Figure 1.9
Annular area
The calculation of the forces acting on the two pistons can be calculated for the following case. Refer to Figure 1.10.
Figure 1.10
Forces on pistons having different areas
Large Piston,
Annular area of the piston = πD^{2} _ πd^{2}
4 4
= π × 0.04^{2} _ π × 0.01^{2}
4 5
= π × ( 0.04^{2} – 0.01^{2} )
4
= 1.17809 × 10^{–3}
Small Piston
Annulus area of the piston = πD^{2} _ πd^{2}
4 4
= π × 0.02^{2} _ π × 0.01^{2}
4 4
= π × ( 0.02^{2} – 0.01^{2} )
4
= 2.35619 × 10^{–4}
The force acting on the large piston is
F = p × A
= 3 000 000 × 0,00117809
= 3 534.2917 Newtons
= 3.53 kN
The force acting on the small piston is
F = p × A
= 3 000 000 × 0.000235619
= 706.85835 Newtons
= 0.71 Kn
The difference between the forces acting on the two pistons is
= 3.53 – 0.71
= 2.82 kN
Since the force acting on the large piston is more than the force acting on the smaller piston the piston will move towards left.
Figure 1.11 is an application of a pneumatic system with a piston, cylinder assembly.
Figure 1.11
Double acting linear actuator
The force on the piston from the side of Port 1 is more than the force acting on the piston from Port 2 side for the same pressure. This is due to the reduced area of the piston on account of the shaft connection.
1.7 Gas laws
Gas laws explain the behaviour of the gas when the pressure and temperature of the gas changes.
There are several laws and a few of them are given below.
Boyle’s law
When the temperature of an enclosed gas is kept constant, and the pressure is increased, the volume of the gas is decreased by the same proportion. The formula for Boyle’s law is
P_{1} × V_{1} = P_{2} × V_{2}
Absolute pressures have to be used while using the above formula.
Charles law
At constant pressure, the volume of gas varies in direct proportion to a change in temperature. The formula for Charles law is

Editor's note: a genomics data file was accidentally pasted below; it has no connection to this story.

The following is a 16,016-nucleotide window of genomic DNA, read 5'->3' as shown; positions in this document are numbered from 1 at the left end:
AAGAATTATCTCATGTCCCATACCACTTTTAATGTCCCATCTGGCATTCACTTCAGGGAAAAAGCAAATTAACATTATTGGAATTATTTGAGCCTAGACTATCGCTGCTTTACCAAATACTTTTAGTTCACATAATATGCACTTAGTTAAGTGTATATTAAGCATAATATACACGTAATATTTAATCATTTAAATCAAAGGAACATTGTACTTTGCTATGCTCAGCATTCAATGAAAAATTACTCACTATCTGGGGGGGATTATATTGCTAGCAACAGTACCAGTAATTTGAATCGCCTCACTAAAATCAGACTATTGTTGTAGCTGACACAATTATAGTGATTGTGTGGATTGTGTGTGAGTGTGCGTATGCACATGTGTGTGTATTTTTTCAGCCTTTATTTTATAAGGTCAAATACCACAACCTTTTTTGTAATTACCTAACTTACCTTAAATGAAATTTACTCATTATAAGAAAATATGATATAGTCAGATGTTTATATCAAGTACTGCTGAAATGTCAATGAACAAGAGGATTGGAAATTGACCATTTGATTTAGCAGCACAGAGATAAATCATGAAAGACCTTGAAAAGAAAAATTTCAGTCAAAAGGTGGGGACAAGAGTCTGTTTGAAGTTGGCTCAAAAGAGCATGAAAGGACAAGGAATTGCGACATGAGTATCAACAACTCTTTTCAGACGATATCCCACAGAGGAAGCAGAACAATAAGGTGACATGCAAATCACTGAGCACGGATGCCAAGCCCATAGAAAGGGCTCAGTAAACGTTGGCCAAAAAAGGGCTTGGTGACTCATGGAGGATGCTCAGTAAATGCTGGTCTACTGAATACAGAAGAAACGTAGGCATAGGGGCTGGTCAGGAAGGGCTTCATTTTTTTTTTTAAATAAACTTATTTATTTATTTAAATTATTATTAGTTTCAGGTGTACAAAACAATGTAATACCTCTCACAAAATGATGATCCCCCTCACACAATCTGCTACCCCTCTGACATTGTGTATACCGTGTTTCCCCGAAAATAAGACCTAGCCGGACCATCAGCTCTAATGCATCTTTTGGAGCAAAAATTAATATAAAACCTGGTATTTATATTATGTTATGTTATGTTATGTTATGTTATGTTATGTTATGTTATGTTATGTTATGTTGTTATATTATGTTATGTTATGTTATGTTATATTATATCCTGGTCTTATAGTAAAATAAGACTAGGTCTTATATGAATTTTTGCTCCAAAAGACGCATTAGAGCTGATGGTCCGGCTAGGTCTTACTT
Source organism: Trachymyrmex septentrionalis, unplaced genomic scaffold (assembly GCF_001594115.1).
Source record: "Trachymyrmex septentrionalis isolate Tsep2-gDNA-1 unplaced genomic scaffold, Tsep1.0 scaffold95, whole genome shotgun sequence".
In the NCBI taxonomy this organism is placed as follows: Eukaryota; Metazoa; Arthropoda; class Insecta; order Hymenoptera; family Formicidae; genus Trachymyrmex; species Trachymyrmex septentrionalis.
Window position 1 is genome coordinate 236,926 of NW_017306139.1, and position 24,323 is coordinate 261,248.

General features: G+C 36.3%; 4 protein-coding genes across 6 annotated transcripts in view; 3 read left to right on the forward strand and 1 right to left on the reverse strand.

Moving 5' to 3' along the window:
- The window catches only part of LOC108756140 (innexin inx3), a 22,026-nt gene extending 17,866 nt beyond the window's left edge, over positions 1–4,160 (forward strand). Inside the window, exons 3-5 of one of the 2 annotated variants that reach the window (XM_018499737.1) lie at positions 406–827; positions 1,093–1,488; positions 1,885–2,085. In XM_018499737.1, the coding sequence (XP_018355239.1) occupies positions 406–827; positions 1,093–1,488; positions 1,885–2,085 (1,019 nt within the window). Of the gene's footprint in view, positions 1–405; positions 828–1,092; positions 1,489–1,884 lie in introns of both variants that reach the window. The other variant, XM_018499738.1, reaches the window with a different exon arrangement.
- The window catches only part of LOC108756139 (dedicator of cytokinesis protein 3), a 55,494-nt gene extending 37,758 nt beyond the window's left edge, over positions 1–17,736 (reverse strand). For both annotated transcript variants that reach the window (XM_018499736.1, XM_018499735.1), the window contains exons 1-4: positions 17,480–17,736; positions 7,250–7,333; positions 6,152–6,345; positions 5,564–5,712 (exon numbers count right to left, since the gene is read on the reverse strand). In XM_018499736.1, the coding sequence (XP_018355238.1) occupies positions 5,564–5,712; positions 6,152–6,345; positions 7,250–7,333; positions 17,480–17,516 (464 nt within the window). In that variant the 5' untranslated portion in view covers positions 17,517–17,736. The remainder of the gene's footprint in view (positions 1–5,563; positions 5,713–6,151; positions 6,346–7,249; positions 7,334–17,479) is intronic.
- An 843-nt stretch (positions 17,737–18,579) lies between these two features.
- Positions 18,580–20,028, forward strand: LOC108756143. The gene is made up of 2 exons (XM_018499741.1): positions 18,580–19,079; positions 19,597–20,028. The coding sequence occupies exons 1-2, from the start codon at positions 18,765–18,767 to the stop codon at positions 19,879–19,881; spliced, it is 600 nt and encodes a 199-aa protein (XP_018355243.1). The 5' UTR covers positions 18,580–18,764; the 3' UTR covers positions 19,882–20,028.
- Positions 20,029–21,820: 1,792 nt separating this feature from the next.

V_{1} = V_{2}
T_{1} T_{2}
Absolute temperatures have to be used while using the above formula
GayLussac’s law
At constant volume, the pressure in a confined gas chamber is directly proportional to the absolute temperature of the gas.
The formula for GayLussac’s Law is
P_{1} = P_{2}
T_{1} T_{2}
Absolute temperatures have to be used while using the above formula
Combined gas law
The combined law is a combination of the gas laws of Boyle, Charles and GayLussac.
The formula for the Combined Gas Law is
P_{1} × V_{1} = P_{2 } × V_{2}
T_{1} T_{2}
Absolute temperatures and pressures have to be used while using the above formula.
Using this formula, it is possible to calculate the value of one unknown, if the values of the other five parameters are known. The gauge pressures have to be converted to absolute pressures and the temperatures in degrees centigrade have to be converted to Kelvin units.
Example
Calculation of final temperature of 5 m^{3 }of air at atmospheric pressure and a temperature of 20˚^{C, when it is compressed into a 1 }m^{3} volume at a gauge pressure of 500 kPa.
P_{1} X V_{1} = P_{2 } X V_{2}
T_{1} T_{2}
where P_{1 }= 101.3 kPa (absolute)
V_{1 } = 5 m^{3}
T_{1 } = 20 ˚^{C + 273 = 293 K (absolute)}
^{ P2 = 500 kPa + 101.3 (absolute)}
^{ = 601.3 kPa}
^{ V2 = 1 m3}
Therefore T_{2} = P_{2 } × V_{2 } × T_{1}
P_{1} × V_{1}
= ( 601.3 × 1 × 293 ) ÷ ( 101.3 × 5 )
= 347.8 K ( absolute )
= 74.8˚C
1.8 Pneumatic symbols
In a pneumatic circuit, the various pneumatic components are shown in the form of symbols.
Table 1.3 shows the pneumatic symbols and their description.
Symbol

Description


Pressure Line 
Exhaust Line, Control Line



Enclosing Line 

Mechanical Connection 

Vacuum Pump 

Lines Crossing 

Lines Connected 
Fixed Restriction 

Variable Restriction 


Fluid Flow Direction 

Pressure Gauge 

Pneumatic Compressor 

Linear Actuator 
Basic Envelope  Filters and Lubricators 


Filter  Manual Drain 

Filter Automatic Drain 
Lubricator ( Less Drain ) 


Lubricator ( Manual Drain ) 
Air Dryer 


Pressure Regulator  Adjustable Self Relieving 

Pressure Regulator  Adjustable Non Relieving 

Accumulator 

Check Valve


Valve  One Flow Path 

Valve Two Flow Paths 
Valve  Two Closed Ports 

Plugged line 

Shuttle Valve 

Silencer 

Cylinder Spring Return 


Pressure Actuated Electric Switch 

Shutoff Valve 
Flow Gauge 

Check Valve 


Check Valve  Spring Loaded 
Solenoid 


Cylinder Double Acting 
Table 1.3
Pneumatic circuit symbols
Table 1.4 below gives the conversion of the measurement units
Conversion Table


From

To 
Multiply by 
Inches 
mm 
25.4 
Feet 
Metres 
0.3048 
Square Feet 
Square Metres 
0.09290 
Cubic Feet 
Cubic Metres 
0.02832 
Pounds 
kgs 
0.4536 
PSI ( lb/inch^{2} ) 
Bar 
0.06895 
Table 1.4
Conversion table for units of measurement
1.9 Safety with pneumatics
Figure 1.12
Hazards of compressed air
Precautions when using compressed air
IDC Technologies © 1991  2019